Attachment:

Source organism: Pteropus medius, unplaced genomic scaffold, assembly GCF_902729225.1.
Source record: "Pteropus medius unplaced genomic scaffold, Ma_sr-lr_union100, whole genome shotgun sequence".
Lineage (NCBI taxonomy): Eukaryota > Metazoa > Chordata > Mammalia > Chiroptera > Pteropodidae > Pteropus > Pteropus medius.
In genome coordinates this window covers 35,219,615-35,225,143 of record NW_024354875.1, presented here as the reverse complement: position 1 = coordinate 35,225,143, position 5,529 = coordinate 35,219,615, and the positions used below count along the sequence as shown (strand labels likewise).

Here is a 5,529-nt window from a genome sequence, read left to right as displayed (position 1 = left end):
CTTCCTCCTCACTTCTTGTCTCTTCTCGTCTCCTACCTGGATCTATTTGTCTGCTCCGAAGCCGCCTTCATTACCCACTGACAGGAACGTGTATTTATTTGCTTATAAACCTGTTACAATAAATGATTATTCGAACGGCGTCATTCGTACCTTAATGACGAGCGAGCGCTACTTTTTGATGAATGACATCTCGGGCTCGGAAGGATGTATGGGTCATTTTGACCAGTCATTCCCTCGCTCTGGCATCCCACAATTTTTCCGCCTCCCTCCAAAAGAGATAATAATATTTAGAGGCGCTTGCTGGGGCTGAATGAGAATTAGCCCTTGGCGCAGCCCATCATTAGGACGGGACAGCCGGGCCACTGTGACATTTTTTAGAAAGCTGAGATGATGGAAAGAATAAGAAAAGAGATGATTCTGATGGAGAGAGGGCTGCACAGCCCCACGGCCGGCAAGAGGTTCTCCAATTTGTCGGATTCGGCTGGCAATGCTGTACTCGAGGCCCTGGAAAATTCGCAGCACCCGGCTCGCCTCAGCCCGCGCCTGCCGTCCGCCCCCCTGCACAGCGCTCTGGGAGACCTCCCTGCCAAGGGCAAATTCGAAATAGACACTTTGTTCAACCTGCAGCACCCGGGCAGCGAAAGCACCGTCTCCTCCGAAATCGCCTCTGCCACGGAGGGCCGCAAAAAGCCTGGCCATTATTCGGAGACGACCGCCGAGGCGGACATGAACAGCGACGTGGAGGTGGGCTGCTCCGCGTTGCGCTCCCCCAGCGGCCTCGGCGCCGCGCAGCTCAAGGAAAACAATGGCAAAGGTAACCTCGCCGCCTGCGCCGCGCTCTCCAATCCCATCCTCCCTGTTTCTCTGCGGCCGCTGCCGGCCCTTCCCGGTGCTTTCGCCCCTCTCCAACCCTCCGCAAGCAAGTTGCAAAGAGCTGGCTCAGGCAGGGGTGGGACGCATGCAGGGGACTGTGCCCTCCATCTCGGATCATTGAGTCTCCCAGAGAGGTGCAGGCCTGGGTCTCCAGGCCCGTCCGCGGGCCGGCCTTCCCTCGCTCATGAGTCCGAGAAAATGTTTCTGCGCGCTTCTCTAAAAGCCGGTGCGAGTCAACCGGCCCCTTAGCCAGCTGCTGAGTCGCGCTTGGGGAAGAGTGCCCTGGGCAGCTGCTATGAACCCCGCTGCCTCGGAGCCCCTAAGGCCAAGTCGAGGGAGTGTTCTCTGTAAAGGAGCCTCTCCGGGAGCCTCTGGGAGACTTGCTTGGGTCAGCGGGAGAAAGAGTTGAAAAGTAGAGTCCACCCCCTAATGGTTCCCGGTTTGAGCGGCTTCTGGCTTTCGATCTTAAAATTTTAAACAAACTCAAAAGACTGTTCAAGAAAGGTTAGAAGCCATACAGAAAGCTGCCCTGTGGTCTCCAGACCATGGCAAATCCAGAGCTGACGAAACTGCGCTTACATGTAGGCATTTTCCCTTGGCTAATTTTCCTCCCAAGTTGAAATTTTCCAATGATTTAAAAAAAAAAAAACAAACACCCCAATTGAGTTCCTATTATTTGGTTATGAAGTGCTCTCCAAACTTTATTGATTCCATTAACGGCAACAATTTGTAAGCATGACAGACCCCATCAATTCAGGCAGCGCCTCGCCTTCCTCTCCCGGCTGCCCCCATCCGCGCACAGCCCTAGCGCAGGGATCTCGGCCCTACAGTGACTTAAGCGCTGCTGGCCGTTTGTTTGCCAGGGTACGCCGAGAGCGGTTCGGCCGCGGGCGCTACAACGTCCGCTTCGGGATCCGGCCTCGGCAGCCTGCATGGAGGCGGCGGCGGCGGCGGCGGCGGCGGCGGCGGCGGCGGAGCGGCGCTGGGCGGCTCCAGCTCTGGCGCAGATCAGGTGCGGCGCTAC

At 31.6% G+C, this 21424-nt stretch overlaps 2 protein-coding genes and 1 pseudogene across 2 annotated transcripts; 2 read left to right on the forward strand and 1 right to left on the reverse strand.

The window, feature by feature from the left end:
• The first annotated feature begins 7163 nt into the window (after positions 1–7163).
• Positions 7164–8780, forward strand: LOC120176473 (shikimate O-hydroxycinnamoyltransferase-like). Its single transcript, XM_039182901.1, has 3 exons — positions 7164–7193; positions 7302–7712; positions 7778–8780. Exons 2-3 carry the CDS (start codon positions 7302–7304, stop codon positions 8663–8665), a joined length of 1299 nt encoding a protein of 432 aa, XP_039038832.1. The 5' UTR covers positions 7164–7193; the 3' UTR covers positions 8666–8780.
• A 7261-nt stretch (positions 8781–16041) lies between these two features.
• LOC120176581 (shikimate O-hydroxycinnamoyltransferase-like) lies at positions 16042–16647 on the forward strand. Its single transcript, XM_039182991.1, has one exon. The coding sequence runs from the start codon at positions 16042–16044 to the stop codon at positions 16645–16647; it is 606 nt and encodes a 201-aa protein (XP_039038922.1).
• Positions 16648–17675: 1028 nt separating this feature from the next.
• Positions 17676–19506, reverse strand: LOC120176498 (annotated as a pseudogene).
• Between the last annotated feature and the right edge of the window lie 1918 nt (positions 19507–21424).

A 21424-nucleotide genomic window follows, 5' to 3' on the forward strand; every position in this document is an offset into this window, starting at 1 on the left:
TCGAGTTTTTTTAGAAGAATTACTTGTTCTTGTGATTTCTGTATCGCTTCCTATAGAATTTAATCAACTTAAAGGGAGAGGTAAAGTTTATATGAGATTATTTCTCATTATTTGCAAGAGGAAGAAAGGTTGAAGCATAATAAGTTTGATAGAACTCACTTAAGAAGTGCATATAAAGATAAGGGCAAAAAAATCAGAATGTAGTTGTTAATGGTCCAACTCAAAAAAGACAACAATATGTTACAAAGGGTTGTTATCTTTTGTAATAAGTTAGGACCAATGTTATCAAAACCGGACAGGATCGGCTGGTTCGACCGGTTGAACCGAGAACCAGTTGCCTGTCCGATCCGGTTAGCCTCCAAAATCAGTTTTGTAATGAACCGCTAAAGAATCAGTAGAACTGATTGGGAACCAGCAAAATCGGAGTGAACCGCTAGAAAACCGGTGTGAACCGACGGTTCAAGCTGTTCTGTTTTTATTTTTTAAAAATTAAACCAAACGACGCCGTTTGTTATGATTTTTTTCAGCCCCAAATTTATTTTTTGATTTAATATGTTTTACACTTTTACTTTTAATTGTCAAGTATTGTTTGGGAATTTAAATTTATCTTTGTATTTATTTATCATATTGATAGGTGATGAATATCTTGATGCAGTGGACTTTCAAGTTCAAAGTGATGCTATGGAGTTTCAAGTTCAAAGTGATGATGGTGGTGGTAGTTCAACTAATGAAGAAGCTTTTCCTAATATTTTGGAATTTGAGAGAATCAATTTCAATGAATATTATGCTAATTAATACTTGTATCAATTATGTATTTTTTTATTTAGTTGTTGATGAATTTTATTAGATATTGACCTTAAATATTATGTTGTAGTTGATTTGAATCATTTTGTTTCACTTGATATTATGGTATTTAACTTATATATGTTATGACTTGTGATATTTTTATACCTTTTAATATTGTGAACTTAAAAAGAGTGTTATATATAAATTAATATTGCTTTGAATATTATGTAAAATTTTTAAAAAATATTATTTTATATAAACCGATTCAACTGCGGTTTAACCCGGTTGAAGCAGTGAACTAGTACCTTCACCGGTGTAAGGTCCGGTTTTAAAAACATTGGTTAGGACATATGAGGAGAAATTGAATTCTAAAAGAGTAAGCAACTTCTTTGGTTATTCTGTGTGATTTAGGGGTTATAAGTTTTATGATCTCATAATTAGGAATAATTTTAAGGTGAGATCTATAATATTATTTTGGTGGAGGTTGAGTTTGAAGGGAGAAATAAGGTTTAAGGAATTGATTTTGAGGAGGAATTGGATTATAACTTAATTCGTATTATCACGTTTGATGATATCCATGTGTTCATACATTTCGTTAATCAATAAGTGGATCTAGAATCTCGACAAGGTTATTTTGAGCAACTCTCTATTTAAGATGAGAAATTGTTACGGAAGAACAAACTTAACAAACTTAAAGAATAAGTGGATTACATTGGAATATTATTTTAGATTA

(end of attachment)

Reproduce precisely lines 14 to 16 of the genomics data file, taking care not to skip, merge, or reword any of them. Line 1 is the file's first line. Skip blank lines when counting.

• Positions 17676–19506, reverse strand: LOC120176498 (annotated as a pseudogene).
• Between the last annotated feature and the right edge of the window lie 1918 nt (positions 19507–21424).

A 21424-nucleotide genomic window follows, 5' to 3' on the forward strand; every position in this document is an offset into this window, starting at 1 on the left: